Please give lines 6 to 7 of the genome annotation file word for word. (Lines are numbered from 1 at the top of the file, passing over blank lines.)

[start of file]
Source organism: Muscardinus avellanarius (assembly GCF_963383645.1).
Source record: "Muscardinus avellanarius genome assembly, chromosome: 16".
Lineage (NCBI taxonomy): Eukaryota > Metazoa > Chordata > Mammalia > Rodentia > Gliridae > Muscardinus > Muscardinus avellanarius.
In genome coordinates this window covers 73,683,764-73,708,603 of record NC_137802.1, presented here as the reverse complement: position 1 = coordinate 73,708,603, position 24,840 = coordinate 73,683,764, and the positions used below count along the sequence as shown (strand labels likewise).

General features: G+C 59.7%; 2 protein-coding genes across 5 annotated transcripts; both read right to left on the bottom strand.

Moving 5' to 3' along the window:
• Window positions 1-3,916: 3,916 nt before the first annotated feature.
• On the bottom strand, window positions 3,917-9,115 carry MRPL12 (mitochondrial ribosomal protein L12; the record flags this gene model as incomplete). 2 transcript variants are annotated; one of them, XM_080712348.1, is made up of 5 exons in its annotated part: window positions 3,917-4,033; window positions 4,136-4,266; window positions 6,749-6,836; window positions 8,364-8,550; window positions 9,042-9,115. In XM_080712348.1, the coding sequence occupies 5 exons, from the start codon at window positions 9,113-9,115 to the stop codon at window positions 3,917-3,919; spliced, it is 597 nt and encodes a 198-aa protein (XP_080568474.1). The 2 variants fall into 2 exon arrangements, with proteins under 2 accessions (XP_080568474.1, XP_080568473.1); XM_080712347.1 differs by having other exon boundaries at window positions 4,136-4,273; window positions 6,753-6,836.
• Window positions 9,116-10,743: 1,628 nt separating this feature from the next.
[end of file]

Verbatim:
Moving 5' to 3' along the window:
• Window positions 1-3,916: 3,916 nt before the first annotated feature.